Cloud debate: GUI vs. CLI and API
In the greater blogosphere, as well as amongst the cloud analysts across the various research firms, there’s been an ongoing debate over the question, “Does a cloud have to have an API to be a cloud?”
Going beyond that question, though, there are two camps of cloud users emerging — those who prefer the GUI (control panel) approach to controlling their cloud, and those that prefer command-line interfaces and/or APIs. These two camps can probably be classified into the automated and the automators — those users who want easy access to pre-packaged automation, and those users who want to write automation of their own.
This distinction has long existed in the systems administration community — the split between those who rely on the administrator GUIs to do things, vs. those who do everything via the command line, editing config files, and their own scripts. But the advent of cloud computing and associated tools, with their relentless drive towards standardization and automation, is casting these preferences into an increasingly stark light. Moreover, the emerging body of highly sophisticated commercial tools for cloud management (virtual data center orchestration and everything that surrounds it) means that in the future, even those more sophisticated IT operations folks who are normally self-reliant, will end up taking advantage of those tools rather than writing stuff from scratch. That suggests that tools will also follow two paths — there will be tools that are designed to be customized via GUI, and tools that are readily decomposable into scriptable components and/or provide APIs.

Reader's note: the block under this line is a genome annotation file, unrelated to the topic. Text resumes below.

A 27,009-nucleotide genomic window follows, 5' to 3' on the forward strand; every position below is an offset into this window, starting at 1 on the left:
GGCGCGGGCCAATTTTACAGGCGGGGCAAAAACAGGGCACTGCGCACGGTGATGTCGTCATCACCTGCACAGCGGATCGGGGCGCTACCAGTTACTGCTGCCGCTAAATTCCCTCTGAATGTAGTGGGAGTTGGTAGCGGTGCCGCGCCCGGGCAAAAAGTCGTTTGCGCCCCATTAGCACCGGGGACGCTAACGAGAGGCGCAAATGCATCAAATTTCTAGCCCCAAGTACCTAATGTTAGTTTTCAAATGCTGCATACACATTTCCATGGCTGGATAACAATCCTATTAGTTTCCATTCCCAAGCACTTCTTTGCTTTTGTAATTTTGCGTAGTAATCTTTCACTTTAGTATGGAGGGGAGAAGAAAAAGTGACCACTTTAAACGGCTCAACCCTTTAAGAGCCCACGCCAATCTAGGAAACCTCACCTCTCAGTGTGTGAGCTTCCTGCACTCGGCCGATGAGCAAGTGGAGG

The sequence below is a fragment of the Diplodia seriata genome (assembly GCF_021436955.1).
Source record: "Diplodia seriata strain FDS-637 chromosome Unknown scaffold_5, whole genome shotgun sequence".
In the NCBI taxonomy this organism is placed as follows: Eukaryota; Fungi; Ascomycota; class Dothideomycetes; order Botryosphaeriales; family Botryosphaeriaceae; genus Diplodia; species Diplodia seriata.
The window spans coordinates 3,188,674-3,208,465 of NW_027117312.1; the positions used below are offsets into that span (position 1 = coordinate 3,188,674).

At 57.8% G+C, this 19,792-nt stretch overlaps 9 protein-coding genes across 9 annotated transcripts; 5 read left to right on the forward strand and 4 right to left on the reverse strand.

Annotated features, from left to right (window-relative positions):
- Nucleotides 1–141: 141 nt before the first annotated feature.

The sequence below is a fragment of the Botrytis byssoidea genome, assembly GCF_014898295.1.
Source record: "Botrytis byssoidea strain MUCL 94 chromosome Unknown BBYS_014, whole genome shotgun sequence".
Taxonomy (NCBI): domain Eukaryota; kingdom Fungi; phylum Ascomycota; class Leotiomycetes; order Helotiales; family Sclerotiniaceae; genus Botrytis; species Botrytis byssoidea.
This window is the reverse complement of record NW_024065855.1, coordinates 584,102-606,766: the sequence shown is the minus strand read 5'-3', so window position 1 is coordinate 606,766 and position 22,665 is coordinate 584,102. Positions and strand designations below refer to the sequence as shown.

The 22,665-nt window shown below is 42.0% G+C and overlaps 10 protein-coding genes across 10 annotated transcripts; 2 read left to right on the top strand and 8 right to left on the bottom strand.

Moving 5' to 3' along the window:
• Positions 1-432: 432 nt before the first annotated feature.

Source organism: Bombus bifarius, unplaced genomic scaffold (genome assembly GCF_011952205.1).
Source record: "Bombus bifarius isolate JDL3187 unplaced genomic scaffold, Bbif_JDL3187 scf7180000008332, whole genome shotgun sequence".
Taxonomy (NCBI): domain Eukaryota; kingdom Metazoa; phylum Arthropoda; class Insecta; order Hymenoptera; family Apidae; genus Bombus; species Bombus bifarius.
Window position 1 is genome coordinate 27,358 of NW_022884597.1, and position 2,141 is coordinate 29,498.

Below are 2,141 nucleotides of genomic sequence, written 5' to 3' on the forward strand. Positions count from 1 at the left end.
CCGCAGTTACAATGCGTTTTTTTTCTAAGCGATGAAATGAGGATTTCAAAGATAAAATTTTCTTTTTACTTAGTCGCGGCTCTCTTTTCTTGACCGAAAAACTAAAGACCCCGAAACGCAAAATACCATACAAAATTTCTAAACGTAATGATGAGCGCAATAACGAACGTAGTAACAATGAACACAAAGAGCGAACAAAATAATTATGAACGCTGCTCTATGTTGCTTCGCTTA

I’ve previously asserted that cloud drives a skills shift in IT operations personnel, creating a major skills chasm between those who use tools, and those who write tools.
The emerging cloud infrastructure services seem to be pursuing one of two initial paths — exposure via API and thus highly scriptable by the knowledgeable (e.g., Amazon Web Services), and friendly control panel (e.g., Rackspace’s Mosso). While I’d expect that most public clouds will eventually offer both, I expect that both services and do-it-yourself cloud software will tend to emphasize capabilities one way or another, focusing on either the point-and-click crowd or the systems programmers.
(A humorous take on this, via an old Craigslist posting: Keep the shell people alive.)